embed powerpoint presentation

Myth #6: PowerPoints are not interactive

You might have seen a lot of static, passive PowerPoints, but the potential is there for so much more. As well as embedding videos, there are a number of other interesting apps you can insert into your presentation from the Add-ins menu. In Office 2013 or later, PC users can add a web browser to a presentation. They can also create or insert polls from PollEverywhere. There are many more of these kind of add-ins so go to Insert > My Add-ins  and click Store to see everything that is available.

office mix

Another great option for educators is Office Mix. You can download the free Office Mix Add-in from mix.office.com. Once installed, you can create interactive videos for students (and other teachers) with PowerPoint. You can record your voice or live video, annotate over the screen, add quiz questions, and more. It is a great option for flipped classrooms and other blended learning models because it records students responses for the teacher to review later. However, it is also a very useful tool for students to demonstrate their own learning and share it with others online. Office Mix is available for Windows versions of PowerPoint 2013 and later.

Myth #7: PowerPoint is the same as it always has been

If Office Mix and the numerous Office add-ins aren’t enough for you, take a look Designer and Morph – two new features that were announced in the November 2015 update for Office. Designer gives you a variety of new layout options when you add images and charts to your slides. They new layouts make the most of your existing theme and add some design flair. Morph is a new transition that gives you smooth, cinematic movements that are bound to impress. Check out the video below for a quick overview of each effect, and be sure to take a look at the PowerPoint blog for more ideas.


So, there is more to PowerPoint than meets the eye. Yes, it is just a tool, but like all tools, it’s how you use them that counts.

9 thoughts on “PowerPoint Myths: Busted!”

  1. So far, I’ve been using vba powerpoint 2007, it’s interesting and challenging for creating interactive games, any suggestion for further development?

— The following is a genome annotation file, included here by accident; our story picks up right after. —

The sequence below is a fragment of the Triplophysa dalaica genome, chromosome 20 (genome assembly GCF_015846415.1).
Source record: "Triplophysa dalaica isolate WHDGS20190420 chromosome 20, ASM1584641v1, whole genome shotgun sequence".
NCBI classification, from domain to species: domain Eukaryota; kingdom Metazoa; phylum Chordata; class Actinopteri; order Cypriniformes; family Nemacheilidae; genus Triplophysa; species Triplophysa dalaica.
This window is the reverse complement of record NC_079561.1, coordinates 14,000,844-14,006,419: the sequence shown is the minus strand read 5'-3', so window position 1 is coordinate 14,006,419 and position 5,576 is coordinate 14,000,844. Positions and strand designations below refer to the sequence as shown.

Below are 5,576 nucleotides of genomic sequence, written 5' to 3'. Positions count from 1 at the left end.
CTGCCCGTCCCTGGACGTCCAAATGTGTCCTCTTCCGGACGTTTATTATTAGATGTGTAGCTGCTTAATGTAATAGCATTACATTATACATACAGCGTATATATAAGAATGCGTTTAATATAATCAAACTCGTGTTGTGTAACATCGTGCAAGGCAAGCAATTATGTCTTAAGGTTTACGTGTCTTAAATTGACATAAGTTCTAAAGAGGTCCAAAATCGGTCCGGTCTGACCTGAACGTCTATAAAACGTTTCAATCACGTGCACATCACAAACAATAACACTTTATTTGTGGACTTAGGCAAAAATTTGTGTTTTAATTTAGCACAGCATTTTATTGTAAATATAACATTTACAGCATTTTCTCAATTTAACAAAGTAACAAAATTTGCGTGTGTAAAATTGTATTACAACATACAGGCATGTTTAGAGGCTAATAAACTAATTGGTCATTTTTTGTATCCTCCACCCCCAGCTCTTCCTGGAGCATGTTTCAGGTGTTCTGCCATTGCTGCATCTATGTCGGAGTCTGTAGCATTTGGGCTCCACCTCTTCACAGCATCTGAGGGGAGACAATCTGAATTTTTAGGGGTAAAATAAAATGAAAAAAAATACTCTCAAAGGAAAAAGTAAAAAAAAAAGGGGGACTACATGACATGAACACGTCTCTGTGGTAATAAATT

2. The biggest problem with PowerPoint (PP) is that people don’t realize what they are for. 1. PP are designed to support an oral presentation. If the speaker is “boring” and/or not very good at oral presentation, no PP is going to improve this. 2. As others have noted, PP content should be short and pity. You do not want people to be distracted by reading copious amounts of information on the screen behind you while you the speaker are presenting – you want them to focus on what you are saying. 3. If you have a lot to show in terms of data and information, give it out as a simple speakers notes handout – preferably BEFORE the presentation so the participants can have all of the information and do not have to write things down. 4. PP are not designed to be handouts, again, they are designed to support an oral presentation. As such, they will likely be of little value to anyone in and of themselves; don’t share them. Instead, use a good handout or set of handouts, or better yet, a web site with all of the resources the person needs to learn about the topic. And, if you can, record your presentation (video or audio only) and post that along with a transcript of your presentation. 5. Remember that all presentations should be made to be fully accessible to everyone including people with disabilities. Any handout or presentation materials should be checked for accessibility. Make sure the slides have good contrast and can be read from a distance, videos captioned, audio files have transcripts and images have alternative descriptions. If you have blind/low vision folks in the audience, you need to make sure everything that is written on the PP slide is also in the fully accessible handout.